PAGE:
Both of my kids have signs in their rooms that say "Please be patient, God isn't finished with me yet." These signs are a good daily reminder to me as a parent to just take a deep breath and relax a little. Kids are kids and they make mistakes. Perfection is not necessary.
Did you realize that God gives us the same sign in His Word? He provides us with an assurance that He isn't finished with us yet. And He lets us know without any doubt that He will finish what He started. He's not going anywhere.
Thank You, Father, for promising to complete what You start in us. We can only do this life through You.
Home security can be costly. Many companies provide full home security, but at a steep monthly fee. There are, however, simple and effective steps you can take to protect your family. Here are some pointers to keep your home secure.
Sometimes appearances can make all the difference. From gated driveways to "beware of dog" signs, there are a host of simple steps you can take to deter thieves from even attempting a heist.
First, consider placing shades over all major windows. Consider shades that let in a good amount of natural light, so to keep your living room, kitchen and office bright and comfortable. This can also let house light out during the night to make your house look occupied while also making it difficult for strangers to peer through your windows.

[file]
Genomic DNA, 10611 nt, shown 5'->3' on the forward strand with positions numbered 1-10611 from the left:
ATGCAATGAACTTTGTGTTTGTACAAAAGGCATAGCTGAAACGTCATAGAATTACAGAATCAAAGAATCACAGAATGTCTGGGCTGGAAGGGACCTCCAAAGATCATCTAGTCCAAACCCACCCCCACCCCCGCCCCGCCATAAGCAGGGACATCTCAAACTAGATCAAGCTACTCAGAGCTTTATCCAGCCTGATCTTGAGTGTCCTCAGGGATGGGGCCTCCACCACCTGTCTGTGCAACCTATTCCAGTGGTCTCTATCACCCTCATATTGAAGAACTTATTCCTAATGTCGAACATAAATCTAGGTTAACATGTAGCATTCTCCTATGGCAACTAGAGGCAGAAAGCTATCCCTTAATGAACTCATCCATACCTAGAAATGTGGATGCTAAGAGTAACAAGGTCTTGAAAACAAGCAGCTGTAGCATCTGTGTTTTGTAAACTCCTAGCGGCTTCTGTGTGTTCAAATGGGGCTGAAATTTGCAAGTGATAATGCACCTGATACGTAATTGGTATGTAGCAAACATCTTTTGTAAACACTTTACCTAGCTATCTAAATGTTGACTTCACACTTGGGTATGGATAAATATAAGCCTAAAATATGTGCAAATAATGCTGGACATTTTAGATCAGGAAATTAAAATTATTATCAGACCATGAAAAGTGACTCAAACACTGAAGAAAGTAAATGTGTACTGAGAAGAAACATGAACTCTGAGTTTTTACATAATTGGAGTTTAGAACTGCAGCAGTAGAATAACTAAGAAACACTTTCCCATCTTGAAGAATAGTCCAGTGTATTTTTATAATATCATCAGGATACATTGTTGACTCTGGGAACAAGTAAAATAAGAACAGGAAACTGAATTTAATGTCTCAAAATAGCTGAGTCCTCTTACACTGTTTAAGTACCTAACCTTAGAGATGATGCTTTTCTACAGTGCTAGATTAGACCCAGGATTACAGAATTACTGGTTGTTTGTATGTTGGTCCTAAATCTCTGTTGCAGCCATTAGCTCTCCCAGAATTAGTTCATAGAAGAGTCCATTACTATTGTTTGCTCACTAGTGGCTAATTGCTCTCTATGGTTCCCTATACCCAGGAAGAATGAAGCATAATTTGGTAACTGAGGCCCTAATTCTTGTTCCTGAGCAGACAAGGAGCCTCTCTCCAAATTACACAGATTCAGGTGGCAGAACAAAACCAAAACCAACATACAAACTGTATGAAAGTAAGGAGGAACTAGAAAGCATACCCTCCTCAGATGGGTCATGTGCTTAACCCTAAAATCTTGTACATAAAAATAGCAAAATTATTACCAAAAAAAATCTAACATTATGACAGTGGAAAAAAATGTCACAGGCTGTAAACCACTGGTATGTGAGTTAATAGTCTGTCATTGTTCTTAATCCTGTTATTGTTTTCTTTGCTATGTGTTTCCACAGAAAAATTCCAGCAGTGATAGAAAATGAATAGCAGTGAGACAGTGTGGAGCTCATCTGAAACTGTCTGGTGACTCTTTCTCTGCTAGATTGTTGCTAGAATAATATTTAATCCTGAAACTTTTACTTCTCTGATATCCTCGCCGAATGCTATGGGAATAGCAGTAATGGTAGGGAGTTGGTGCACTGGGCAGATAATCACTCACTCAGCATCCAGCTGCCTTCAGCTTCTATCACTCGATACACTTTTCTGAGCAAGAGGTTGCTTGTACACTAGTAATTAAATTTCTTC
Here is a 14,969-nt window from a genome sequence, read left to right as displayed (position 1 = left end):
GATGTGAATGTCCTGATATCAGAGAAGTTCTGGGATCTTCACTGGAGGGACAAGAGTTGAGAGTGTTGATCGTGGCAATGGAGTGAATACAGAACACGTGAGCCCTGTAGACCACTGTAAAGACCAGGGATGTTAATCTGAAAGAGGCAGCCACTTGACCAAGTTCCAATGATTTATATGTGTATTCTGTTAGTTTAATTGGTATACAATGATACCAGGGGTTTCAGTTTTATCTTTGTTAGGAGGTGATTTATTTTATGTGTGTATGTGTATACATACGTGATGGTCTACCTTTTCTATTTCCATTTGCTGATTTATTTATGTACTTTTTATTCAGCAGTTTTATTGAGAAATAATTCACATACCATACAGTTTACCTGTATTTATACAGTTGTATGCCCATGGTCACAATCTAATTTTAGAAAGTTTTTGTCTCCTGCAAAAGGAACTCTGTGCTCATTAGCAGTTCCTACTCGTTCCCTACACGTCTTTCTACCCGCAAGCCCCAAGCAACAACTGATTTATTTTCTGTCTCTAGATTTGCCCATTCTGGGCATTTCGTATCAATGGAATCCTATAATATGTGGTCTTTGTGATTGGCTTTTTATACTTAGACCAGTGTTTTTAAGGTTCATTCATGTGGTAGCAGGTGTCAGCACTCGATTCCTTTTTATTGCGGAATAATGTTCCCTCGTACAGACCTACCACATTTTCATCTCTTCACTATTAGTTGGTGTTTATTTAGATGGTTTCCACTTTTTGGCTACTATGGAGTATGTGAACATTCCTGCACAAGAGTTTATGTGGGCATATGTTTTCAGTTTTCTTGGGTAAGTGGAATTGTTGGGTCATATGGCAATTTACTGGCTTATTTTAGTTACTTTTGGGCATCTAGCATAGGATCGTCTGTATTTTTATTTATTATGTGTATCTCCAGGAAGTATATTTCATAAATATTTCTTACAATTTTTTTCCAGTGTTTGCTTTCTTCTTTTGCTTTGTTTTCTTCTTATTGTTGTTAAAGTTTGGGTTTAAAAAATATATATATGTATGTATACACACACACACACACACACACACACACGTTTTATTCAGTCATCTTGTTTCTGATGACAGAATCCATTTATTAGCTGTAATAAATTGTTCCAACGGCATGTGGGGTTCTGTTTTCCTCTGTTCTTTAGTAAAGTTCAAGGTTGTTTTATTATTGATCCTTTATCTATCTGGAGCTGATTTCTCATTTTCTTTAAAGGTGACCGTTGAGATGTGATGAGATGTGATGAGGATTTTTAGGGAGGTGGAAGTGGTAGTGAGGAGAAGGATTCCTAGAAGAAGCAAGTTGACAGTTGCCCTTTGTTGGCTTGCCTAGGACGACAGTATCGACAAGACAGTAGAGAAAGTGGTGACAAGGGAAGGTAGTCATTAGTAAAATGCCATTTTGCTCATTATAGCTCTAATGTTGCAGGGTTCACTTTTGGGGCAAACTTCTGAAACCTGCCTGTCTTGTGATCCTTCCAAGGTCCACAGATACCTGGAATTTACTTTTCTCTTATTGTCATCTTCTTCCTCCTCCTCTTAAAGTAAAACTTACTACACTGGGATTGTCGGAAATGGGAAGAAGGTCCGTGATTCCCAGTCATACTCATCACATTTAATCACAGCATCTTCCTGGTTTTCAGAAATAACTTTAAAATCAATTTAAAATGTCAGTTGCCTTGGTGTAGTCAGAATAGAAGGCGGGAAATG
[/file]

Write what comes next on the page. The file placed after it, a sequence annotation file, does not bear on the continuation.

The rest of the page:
While leaving a light on in the kitchen or living room can be a deterrent, it isn’t always enough. Installing outdoor motion sensor lights can give the impression that you are home if a burglar approaches your property. These kinds of lights can be found at your local hardware store or online and are easy to install.
Last, it’s important to keep your yard clean when it comes to shrubbery and trees. Pruning and maintaining your landscape can limit the places thieves and ill-doers can hide. If you have large bushes near low windows or doors, it might be a good idea to have them removed and replaced with lower, thorny plants. Even professional burglars will be dismayed by thorny flowers and the lack of cover during a job.
While some security technologies can be expensive and put a strain on your budget, there are nifty and affordable gadgets out there that won’t break the bank. With surveillance cameras you can keep an eye on the safety of your home without paying an arm and a leg. Many systems offer step-by-step instructional videos on how to configure these gadgets. With day and night vision, full audio recording and IP options, these systems will help you keep track of everything that goes on around your home. Cameras look intimidating, and act as a deterrent to would-be thieves.